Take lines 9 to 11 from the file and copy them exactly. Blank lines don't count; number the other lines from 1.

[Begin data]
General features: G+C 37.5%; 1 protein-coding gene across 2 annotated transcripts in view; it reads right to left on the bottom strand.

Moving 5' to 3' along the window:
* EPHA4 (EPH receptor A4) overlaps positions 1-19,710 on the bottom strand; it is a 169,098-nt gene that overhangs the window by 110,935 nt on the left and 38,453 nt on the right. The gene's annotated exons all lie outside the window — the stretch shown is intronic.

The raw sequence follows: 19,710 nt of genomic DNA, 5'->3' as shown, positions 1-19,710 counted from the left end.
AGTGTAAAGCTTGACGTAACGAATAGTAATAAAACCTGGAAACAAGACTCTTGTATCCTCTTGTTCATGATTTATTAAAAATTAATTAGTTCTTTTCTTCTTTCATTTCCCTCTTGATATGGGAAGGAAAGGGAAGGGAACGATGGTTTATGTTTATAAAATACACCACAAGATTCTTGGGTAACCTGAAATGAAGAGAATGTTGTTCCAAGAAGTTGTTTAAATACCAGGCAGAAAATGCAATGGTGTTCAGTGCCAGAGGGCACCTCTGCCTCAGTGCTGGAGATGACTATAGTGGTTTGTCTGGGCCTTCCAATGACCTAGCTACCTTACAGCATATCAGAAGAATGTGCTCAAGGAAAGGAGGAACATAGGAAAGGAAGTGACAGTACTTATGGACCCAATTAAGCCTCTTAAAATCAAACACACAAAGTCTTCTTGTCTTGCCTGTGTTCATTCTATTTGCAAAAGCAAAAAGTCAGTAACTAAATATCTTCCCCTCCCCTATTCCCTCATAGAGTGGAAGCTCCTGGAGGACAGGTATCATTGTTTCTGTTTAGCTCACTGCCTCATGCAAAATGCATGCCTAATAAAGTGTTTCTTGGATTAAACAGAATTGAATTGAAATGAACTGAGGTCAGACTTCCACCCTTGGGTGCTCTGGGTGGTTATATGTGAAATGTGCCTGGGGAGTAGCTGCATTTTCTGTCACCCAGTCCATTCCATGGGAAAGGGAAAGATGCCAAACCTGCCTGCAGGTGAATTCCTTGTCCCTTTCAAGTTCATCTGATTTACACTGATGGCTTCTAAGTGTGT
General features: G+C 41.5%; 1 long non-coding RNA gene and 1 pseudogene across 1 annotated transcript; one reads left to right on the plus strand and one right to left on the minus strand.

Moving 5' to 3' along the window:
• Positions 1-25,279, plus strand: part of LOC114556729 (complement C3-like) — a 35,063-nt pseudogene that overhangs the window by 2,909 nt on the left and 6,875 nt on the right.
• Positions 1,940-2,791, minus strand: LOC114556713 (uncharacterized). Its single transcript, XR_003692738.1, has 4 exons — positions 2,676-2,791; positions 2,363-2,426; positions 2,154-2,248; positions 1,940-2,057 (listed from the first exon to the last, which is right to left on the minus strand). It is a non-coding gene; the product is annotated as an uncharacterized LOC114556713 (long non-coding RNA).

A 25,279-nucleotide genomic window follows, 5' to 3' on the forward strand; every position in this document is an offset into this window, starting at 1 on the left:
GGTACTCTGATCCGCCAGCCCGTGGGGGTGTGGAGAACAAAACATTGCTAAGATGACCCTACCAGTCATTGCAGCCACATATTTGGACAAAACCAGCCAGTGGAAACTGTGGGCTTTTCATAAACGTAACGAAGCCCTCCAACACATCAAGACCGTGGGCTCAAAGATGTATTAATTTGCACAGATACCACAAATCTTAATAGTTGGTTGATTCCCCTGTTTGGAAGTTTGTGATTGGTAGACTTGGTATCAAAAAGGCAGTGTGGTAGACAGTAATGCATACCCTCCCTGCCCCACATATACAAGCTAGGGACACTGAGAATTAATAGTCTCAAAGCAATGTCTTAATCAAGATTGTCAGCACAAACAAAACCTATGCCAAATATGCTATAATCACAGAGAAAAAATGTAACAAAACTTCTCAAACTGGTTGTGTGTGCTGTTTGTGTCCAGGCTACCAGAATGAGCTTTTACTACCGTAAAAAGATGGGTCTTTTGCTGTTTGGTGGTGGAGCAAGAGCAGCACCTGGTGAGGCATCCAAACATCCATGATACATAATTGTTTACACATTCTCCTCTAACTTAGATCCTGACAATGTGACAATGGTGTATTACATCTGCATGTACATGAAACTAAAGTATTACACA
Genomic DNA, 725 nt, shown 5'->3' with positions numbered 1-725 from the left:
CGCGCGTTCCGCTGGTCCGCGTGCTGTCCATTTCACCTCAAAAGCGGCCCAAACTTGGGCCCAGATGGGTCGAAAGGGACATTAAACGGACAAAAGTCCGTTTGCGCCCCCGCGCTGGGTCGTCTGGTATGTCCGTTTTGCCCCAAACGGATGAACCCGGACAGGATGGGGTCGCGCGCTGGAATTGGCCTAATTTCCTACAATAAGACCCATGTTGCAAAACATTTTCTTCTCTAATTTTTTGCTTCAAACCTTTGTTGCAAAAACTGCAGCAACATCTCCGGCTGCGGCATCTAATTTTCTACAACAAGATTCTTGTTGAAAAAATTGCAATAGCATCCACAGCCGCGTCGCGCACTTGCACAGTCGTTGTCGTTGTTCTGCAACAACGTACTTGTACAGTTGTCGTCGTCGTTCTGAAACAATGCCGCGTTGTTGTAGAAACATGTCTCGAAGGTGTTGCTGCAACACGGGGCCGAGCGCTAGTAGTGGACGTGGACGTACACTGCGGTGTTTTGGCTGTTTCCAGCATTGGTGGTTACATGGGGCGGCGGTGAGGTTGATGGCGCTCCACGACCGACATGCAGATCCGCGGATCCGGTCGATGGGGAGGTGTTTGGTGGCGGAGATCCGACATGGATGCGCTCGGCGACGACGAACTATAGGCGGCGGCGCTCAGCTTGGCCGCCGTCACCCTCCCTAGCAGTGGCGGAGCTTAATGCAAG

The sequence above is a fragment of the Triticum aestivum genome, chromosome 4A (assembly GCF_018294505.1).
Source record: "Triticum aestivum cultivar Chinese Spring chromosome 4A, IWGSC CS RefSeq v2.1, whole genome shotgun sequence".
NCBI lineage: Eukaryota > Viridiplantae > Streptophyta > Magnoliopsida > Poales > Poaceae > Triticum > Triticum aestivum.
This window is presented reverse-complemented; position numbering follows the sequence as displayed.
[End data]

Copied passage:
• Positions 1,940-2,791, minus strand: LOC114556713 (uncharacterized). Its single transcript, XR_003692738.1, has 4 exons — positions 2,676-2,791; positions 2,363-2,426; positions 2,154-2,248; positions 1,940-2,057 (listed from the first exon to the last, which is right to left on the minus strand). It is a non-coding gene; the product is annotated as an uncharacterized LOC114556713 (long non-coding RNA).

A 25,279-nucleotide genomic window follows, 5' to 3' on the forward strand; every position in this document is an offset into this window, starting at 1 on the left:
GGTACTCTGATCCGCCAGCCCGTGGGGGTGTGGAGAACAAAACATTGCTAAGATGACCCTACCAGTCATTGCAGCCACATATTTGGACAAAACCAGCCAGTGGAAACTGTGGGCTTTTCATAAACGTAACGAAGCCCTCCAACACATCAAGACCGTGGGCTCAAAGATGTATTAATTTGCACAGATACCACAAATCTTAATAGTTGGTTGATTCCCCTGTTTGGAAGTTTGTGATTGGTAGACTTGGTATCAAAAAGGCAGTGTGGTAGACAGTAATGCATACCCTCCCTGCCCCACATATACAAGCTAGGGACACTGAGAATTAATAGTCTCAAAGCAATGTCTTAATCAAGATTGTCAGCACAAACAAAACCTATGCCAAATATGCTATAATCACAGAGAAAAAATGTAACAAAACTTCTCAAACTGGTTGTGTGTGCTGTTTGTGTCCAGGCTACCAGAATGAGCTTTTACTACCGTAAAAAGATGGGTCTTTTGCTGTTTGGTGGTGGAGCAAGAGCAGCACCTGGTGAGGCATCCAAACATCCATGATACATAATTGTTTACACATTCTCCTCTAACTTAGATCCTGACAATGTGACAATGGTGTATTACATCTGCATGTACATGAAACTAAAGTATTACACA